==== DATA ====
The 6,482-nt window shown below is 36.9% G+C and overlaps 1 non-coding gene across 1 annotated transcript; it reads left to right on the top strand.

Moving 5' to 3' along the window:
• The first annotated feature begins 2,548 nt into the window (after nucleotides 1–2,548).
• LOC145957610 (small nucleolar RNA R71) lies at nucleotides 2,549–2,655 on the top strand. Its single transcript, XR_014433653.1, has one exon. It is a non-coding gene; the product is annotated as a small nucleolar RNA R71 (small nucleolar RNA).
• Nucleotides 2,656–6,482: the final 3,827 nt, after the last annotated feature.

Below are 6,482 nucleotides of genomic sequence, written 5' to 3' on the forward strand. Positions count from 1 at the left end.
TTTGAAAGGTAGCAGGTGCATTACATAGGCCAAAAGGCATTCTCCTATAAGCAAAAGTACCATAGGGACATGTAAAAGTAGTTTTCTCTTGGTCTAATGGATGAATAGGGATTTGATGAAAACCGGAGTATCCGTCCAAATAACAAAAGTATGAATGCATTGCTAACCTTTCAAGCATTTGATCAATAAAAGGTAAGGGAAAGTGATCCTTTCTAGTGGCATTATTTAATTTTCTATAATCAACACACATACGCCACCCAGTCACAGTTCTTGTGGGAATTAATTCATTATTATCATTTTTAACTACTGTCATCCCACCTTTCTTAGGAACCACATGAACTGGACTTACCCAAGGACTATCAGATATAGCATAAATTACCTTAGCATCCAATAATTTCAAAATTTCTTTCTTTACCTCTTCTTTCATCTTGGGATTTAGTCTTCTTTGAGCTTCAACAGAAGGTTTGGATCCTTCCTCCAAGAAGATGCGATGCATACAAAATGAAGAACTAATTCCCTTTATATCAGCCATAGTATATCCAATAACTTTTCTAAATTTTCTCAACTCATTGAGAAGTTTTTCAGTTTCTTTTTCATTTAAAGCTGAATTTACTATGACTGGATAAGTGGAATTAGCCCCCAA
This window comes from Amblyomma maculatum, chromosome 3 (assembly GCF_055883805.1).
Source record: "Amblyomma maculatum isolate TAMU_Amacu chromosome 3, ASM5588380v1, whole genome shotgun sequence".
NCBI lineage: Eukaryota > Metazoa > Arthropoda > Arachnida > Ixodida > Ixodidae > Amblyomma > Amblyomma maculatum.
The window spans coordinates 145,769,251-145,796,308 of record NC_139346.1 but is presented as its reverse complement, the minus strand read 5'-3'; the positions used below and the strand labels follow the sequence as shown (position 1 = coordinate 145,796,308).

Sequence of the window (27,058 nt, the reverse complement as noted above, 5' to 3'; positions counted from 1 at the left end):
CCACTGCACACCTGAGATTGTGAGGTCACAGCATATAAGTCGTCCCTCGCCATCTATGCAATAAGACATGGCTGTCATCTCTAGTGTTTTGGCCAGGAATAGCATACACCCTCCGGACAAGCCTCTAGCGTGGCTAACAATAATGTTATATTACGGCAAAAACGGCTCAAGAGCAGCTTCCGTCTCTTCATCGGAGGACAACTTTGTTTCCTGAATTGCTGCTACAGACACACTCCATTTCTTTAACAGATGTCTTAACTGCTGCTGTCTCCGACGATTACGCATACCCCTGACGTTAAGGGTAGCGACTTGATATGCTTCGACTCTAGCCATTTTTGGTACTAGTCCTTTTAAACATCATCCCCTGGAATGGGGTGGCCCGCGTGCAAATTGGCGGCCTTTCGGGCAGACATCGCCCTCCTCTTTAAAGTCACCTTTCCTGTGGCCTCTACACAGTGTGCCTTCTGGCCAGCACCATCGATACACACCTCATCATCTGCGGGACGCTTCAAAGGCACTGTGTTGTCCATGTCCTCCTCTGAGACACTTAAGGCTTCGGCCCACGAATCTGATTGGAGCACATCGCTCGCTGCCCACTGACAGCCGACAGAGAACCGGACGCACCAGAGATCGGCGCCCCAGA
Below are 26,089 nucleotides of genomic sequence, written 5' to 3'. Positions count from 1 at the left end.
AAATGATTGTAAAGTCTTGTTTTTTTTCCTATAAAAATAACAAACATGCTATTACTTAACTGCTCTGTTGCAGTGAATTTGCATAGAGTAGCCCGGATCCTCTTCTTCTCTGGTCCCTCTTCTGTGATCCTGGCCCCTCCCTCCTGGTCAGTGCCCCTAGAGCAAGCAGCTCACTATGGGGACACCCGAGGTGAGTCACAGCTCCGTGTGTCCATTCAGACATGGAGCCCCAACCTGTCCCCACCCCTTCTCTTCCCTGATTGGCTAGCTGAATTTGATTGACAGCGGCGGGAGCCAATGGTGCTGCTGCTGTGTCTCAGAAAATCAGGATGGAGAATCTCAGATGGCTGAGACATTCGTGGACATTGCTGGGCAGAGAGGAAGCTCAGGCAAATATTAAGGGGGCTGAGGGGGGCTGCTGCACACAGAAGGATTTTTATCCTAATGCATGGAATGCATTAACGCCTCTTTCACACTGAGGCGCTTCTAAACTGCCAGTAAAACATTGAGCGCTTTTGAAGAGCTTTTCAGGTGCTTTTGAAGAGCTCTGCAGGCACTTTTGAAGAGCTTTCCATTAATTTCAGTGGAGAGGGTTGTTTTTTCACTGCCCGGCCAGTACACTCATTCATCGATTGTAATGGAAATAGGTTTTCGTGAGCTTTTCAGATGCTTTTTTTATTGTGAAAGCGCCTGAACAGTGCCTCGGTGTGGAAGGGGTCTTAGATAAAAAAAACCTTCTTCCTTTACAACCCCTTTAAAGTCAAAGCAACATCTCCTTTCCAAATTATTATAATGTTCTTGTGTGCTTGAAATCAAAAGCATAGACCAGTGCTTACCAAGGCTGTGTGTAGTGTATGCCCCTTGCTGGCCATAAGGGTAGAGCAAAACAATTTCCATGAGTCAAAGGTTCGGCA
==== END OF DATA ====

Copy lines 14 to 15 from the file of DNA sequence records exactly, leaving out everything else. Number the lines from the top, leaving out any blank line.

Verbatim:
Below are 26,089 nucleotides of genomic sequence, written 5' to 3'. Positions count from 1 at the left end.
AAATGATTGTAAAGTCTTGTTTTTTTTCCTATAAAAATAACAAACATGCTATTACTTAACTGCTCTGTTGCAGTGAATTTGCATAGAGTAGCCCGGATCCTCTTCTTCTCTGGTCCCTCTTCTGTGATCCTGGCCCCTCCCTCCTGGTCAGTGCCCCTAGAGCAAGCAGCTCACTATGGGGACACCCGAGGTGAGTCACAGCTCCGTGTGTCCATTCAGACATGGAGCCCCAACCTGTCCCCACCCCTTCTCTTCCCTGATTGGCTAGCTGAATTTGATTGACAGCGGCGGGAGCCAATGGTGCTGCTGCTGTGTCTCAGAAAATCAGGATGGAGAATCTCAGATGGCTGAGACATTCGTGGACATTGCTGGGCAGAGAGGAAGCTCAGGCAAATATTAAGGGGGCTGAGGGGGGCTGCTGCACACAGAAGGATTTTTATCCTAATGCATGGAATGCATTAACGCCTCTTTCACACTGAGGCGCTTCTAAACTGCCAGTAAAACATTGAGCGCTTTTGAAGAGCTTTTCAGGTGCTTTTGAAGAGCTCTGCAGGCACTTTTGAAGAGCTTTCCATTAATTTCAGTGGAGAGGGTTGTTTTTTCACTGCCCGGCCAGTACACTCATTCATCGATTGTAATGGAAATAGGTTTTCGTGAGCTTTTCAGATGCTTTTTTTATTGTGAAAGCGCCTGAACAGTGCCTCGGTGTGGAAGGGGTCTTAGATAAAAAAAACCTTCTTCCTTTACAACCCCTTTAAAGTCAAAGCAACATCTCCTTTCCAAATTATTATAATGTTCTTGTGTGCTTGAAATCAAAAGCATAGACCAGTGCTTACCAAGGCTGTGTGTAGTGTATGCCCCTTGCTGGCCATAAGGGTAGAGCAAAACAATTTCCATGAGTCAAAGGTTCGGCA